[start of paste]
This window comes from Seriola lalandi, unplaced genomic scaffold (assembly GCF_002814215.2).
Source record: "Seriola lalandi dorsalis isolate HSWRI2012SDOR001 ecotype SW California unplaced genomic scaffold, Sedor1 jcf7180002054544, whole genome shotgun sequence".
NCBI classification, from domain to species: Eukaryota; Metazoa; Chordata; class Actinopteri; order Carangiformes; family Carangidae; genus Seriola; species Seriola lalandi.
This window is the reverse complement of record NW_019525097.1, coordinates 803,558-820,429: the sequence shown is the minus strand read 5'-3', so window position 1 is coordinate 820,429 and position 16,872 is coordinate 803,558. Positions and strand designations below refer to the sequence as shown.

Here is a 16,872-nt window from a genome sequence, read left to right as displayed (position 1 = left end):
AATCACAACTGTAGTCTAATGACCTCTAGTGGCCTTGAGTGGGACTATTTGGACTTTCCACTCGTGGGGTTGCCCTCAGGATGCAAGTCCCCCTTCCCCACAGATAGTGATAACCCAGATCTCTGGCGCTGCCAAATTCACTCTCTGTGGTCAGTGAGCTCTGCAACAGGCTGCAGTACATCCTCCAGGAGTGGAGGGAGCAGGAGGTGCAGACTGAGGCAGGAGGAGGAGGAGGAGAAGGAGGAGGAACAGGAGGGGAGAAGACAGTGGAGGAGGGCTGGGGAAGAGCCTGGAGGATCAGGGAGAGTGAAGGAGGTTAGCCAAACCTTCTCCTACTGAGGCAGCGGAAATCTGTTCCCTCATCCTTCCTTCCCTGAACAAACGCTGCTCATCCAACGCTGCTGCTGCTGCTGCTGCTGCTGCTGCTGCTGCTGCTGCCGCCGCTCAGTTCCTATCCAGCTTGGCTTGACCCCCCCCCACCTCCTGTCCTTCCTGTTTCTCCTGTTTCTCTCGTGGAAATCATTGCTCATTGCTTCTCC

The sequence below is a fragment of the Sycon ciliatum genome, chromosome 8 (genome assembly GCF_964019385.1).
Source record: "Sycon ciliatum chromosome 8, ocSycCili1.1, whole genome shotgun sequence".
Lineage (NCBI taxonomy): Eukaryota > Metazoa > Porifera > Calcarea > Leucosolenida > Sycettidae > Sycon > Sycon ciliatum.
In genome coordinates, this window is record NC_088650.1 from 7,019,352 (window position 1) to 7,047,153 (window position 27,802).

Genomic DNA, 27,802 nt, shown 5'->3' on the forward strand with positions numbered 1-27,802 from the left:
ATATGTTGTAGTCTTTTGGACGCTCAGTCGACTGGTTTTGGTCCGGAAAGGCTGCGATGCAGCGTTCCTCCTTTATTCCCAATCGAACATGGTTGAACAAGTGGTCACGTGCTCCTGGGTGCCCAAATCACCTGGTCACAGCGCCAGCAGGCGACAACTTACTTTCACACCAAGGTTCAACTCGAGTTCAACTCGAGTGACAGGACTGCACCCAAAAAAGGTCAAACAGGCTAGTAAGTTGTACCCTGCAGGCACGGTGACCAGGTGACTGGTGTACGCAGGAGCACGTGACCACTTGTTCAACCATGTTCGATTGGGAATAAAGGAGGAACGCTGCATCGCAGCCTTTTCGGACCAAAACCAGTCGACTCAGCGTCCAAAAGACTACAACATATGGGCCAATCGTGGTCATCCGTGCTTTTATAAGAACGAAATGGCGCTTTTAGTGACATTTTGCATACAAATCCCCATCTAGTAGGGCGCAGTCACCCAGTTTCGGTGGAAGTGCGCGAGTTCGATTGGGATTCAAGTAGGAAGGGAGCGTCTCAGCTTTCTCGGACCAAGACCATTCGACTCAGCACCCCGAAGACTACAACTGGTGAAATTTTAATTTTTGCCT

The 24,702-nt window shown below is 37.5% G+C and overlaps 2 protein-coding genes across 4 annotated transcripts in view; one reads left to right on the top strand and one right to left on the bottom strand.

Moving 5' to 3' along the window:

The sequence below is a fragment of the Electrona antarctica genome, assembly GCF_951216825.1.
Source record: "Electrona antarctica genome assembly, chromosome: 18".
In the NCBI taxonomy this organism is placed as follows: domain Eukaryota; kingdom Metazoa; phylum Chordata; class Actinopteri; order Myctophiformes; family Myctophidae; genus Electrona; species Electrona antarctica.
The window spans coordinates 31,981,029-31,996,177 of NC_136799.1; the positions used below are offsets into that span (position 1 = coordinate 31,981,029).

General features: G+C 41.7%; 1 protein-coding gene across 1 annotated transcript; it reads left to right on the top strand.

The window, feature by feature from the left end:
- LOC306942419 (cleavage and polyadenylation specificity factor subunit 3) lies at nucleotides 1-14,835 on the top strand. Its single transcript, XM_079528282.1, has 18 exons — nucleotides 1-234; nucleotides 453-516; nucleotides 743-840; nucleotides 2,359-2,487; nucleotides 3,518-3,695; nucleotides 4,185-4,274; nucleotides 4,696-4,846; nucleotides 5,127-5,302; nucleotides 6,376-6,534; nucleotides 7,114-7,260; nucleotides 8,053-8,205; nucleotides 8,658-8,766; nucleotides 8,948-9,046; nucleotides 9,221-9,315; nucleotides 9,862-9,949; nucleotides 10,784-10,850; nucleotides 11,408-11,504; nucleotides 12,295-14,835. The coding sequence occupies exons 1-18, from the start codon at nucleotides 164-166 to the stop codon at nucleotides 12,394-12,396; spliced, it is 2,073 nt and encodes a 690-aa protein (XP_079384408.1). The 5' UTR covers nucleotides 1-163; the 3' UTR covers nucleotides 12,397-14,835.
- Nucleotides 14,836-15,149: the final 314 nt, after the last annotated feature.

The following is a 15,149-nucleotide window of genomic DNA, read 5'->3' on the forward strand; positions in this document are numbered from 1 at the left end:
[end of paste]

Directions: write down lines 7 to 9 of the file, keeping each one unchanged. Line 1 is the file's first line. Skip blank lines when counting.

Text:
The sequence below is a fragment of the Sycon ciliatum genome, chromosome 8 (genome assembly GCF_964019385.1).
Source record: "Sycon ciliatum chromosome 8, ocSycCili1.1, whole genome shotgun sequence".
Lineage (NCBI taxonomy): Eukaryota > Metazoa > Porifera > Calcarea > Leucosolenida > Sycettidae > Sycon > Sycon ciliatum.